In part one of this four-part series on how Warren Buffett identifies potential investments I discussed author Roger Hagstrom?s suggestion that Buffett has 12 tenets he looks to identify in any investment. The first group of those tenets (which we discussed in part one) were Business Tenets, here we turn our attention to the second group ? Management Tenets.
1) Is management rational?
When investors buy shares in a company they are putting a significant amount of trust in both the board they elect and the management to run the company with shareholders? best interests in mind. While the…
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In part one of this four-part series on how Warren Buffett identifies potential investments I discussed author Roger Hagstrom’s suggestion that Buffett has 12 tenets he looks to identify in any investment. The first group of those tenets (which we discussed in part one) were Business Tenets, here we turn our attention to the second group – Management Tenets.
1) Is management rational?
When investors buy shares in a company they are putting a significant amount of trust in both the board they elect and the management to run the company with shareholders’ best interests in mind. While the type of company an investor buys will certainly have a bearing on results, the influence management wields over results is substantial as well.
Identifying managers who understand how to enhance shareholder value and to allocate capital based on achieving a return above the cost of capital is vitally important. Management at Wesfarmers (ASX: WES) and Brambles (ASX: BXB) are two examples of firms where performance is discussed with reference to returns on capital.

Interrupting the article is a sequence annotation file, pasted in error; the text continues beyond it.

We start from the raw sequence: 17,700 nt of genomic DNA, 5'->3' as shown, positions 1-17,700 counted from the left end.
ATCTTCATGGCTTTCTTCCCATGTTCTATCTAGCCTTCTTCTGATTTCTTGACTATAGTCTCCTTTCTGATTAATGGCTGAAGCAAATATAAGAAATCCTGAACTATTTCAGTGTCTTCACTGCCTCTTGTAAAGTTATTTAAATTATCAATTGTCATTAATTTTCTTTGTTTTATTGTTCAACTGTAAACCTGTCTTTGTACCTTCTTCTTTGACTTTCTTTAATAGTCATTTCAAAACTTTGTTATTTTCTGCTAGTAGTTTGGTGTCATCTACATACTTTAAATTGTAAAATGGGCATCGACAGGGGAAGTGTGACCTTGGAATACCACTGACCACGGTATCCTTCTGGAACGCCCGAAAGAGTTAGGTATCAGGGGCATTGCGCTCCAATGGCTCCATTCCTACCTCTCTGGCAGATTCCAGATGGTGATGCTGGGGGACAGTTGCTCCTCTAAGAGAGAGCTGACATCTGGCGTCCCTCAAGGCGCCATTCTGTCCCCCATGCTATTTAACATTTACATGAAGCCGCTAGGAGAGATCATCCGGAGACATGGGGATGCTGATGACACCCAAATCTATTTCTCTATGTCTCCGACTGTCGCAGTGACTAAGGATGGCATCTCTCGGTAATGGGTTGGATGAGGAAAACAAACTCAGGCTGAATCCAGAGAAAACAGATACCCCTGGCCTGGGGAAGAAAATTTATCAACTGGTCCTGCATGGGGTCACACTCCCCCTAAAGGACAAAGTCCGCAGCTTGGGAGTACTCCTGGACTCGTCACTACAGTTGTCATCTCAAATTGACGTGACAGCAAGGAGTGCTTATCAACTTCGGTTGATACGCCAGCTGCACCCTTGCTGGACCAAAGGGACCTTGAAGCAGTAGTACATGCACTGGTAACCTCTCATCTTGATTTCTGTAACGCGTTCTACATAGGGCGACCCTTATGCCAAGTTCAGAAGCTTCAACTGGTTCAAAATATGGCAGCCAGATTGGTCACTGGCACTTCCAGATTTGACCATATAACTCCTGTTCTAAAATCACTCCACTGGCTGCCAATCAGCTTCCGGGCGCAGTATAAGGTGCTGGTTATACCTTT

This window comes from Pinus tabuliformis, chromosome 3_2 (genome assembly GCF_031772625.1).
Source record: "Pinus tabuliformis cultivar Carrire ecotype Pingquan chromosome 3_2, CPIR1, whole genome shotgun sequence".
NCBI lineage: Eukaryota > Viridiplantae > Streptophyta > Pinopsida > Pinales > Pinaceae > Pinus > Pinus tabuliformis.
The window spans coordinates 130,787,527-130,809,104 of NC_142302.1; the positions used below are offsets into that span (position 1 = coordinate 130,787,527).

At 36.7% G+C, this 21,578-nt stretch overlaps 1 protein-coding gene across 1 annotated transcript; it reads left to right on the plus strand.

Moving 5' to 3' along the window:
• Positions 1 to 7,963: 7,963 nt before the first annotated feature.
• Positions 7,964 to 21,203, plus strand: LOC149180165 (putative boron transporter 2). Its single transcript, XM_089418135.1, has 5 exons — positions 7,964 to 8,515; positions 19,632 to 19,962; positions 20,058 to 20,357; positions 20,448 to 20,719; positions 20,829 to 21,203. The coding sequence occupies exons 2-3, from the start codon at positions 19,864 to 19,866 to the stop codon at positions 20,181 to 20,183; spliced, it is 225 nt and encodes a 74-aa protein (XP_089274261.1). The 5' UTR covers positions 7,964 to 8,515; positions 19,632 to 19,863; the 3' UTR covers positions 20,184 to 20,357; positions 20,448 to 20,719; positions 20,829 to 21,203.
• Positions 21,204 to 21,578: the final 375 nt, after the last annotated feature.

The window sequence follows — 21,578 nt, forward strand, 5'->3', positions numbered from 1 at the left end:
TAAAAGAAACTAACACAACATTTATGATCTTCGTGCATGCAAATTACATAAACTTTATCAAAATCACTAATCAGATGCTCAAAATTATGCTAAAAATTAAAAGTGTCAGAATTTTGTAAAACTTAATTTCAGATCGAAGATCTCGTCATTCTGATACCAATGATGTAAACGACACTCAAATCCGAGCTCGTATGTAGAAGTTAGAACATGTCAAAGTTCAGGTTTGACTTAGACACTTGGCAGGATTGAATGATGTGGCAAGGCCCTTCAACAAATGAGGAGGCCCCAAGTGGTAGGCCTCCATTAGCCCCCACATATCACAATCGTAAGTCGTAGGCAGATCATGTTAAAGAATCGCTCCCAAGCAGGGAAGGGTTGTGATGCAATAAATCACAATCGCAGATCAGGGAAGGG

2) Is management candid with its shareholders?
The list of companies with management teams who gloss over bad news is sadly a long one. From reporting results in the ‘best light’, to changing the yardsticks by which management suggests shareholders measure their performance, to providing minimal details and information about the true state of the company. All are examples of management teams not being candid with shareholders.
In contrast there are some management teams who are impressively candid, for example the presentations by Brickworks (ASX: BKW) and Origin Energy (ASX: ORG) provide shareholders with detailed information to use in their analysis of the companies.
3) Does management resist the institutional imperative?
The institutional imperative is a term used to describe the tendency for managers to imitate other managers even when the behaviour is irrational. This tendency to copy others can ultimately lead to major problems such as the Global Financial Crisis – what might start as lax lending standards at one financial institution can soon spread to other institutions! The institutional imperative is also evident when managers become ‘empire builders’. The desire to run a larger organisation (to build an empire) – regardless of whether bigger will be better for shareholders – is a desire too strong for some managers to resist.
One way to hopefully avoid the institutional imperative is to seek out companies run by their founders. Companies such as Flight Centre (ASX: FLT) and Blackmores (ASX: BKL) are run by founders who are also substantial shareholders, this scenario can help keep the management team focused on maximising shareholder value rather than being lured by the institutional imperative.
While judging the skill of management may at first glance appear to be a harder task than judging a company based on its financials, in reality significant insight into management can be determined by how they communicate with shareholders and also by reviewing their record with respect to returns on capital.
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Motley Fool contributor Tim McArthur does not own shares in any of the companies mentioned in this article.